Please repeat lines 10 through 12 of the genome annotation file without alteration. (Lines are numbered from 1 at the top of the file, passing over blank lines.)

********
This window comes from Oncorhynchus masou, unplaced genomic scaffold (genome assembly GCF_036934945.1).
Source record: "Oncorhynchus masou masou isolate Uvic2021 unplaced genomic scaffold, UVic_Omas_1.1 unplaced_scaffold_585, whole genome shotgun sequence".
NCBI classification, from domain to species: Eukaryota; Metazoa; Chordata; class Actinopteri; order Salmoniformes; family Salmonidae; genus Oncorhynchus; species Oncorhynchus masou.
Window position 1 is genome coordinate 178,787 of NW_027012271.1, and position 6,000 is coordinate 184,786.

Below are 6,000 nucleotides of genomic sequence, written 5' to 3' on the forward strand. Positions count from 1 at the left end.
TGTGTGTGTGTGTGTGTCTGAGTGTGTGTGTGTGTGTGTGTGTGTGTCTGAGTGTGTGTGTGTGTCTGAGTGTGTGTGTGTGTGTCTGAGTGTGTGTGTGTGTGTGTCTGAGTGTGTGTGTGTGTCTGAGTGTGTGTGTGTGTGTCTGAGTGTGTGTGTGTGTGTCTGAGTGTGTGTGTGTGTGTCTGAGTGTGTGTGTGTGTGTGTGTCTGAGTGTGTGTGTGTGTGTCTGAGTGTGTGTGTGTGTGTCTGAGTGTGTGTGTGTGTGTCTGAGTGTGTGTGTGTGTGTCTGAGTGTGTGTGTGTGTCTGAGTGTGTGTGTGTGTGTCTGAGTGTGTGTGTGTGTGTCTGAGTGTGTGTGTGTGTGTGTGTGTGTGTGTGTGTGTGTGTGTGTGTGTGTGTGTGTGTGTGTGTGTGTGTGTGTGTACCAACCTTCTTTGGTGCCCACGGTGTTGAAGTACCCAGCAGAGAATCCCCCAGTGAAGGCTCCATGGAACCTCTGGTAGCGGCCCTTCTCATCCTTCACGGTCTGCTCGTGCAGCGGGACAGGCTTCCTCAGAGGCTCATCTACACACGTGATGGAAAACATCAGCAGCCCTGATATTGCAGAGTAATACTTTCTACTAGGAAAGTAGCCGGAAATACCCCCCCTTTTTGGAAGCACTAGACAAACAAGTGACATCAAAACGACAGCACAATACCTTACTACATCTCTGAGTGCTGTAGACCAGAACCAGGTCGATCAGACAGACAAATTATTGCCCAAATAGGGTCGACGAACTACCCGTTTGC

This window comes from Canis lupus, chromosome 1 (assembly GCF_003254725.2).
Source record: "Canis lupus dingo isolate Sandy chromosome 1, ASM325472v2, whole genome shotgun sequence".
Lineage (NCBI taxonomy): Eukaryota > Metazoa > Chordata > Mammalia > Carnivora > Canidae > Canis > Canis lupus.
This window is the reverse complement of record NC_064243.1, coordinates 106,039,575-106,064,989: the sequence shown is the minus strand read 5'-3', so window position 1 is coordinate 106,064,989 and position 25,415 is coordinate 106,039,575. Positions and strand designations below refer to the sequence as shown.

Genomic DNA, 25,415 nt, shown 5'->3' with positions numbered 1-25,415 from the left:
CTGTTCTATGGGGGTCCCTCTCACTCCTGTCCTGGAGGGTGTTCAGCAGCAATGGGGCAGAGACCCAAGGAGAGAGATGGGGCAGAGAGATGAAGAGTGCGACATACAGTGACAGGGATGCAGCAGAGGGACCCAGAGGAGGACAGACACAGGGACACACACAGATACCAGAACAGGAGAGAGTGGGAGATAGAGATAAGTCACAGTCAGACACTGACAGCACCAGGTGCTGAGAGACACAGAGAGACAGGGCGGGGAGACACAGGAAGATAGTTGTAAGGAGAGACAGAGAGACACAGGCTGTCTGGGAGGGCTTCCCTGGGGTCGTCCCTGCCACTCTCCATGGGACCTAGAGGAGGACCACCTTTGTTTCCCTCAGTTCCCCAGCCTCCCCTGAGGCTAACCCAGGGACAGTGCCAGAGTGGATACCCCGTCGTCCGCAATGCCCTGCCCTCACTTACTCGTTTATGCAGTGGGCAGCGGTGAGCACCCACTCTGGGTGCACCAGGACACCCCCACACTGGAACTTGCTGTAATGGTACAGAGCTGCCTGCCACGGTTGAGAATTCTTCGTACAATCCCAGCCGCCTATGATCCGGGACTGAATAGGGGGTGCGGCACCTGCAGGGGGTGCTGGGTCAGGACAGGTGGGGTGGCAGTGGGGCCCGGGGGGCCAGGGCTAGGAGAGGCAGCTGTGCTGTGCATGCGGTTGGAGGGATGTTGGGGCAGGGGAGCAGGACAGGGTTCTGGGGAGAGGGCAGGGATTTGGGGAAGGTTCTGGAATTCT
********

This window is the reverse complement of record NC_064243.1, coordinates 106,039,575-106,064,989: the sequence shown is the minus strand read 5'-3', so window position 1 is coordinate 106,064,989 and position 25,415 is coordinate 106,039,575. Positions and strand designations below refer to the sequence as shown.

Genomic DNA, 25,415 nt, shown 5'->3' with positions numbered 1-25,415 from the left:
CTGTTCTATGGGGGTCCCTCTCACTCCTGTCCTGGAGGGTGTTCAGCAGCAATGGGGCAGAGACCCAAGGAGAGAGATGGGGCAGAGAGATGAAGAGTGCGACATACAGTGACAGGGATGCAGCAGAGGGACCCAGAGGAGGACAGACACAGGGACACACACAGATACCAGAACAGGAGAGAGTGGGAGATAGAGATAAGTCACAGTCAGACACTGACAGCACCAGGTGCTGAGAGACACAGAGAGACAGGGCGGGGAGACACAGGAAGATAGTTGTAAGGAGAGACAGAGAGACACAGGCTGTCTGGGAGGGCTTCCCTGGGGTCGTCCCTGCCACTCTCCATGGGACCTAGAGGAGGACCACCTTTGTTTCCCTCAGTTCCCCAGCCTCCCCTGAGGCTAACCCAGGGACAGTGCCAGAGTGGATACCCCGTCGTCCGCAATGCCCTGCCCTCACTTACTCGTTTATGCAGTGGGCAGCGGTGAGCACCCACTCTGGGTGCACCAGGACACCCCCACACTGGAACTTGCTGTAATGGTACAGAGCTGCCTGCCACGGTTGAGAATTCTTCGTACAATCCCAGCCGCCTATGATCCGGGACTGAATAGGGGGTGCGGCACCTGCAGGGGGTGCTGGGTCAGGACAGGTGGGGTGGCAGTGGGGCCCGGGGGGCCAGGGCTAGGAGAGGCAGCTGTGCTGTGCATGCGGTTGGAGGGATGTTGGGGCAGGGGAGCAGGACAGGGTTCTGGGGAGAGGGCAGGGATTTGGGGAAGGTTCTGGAATTCT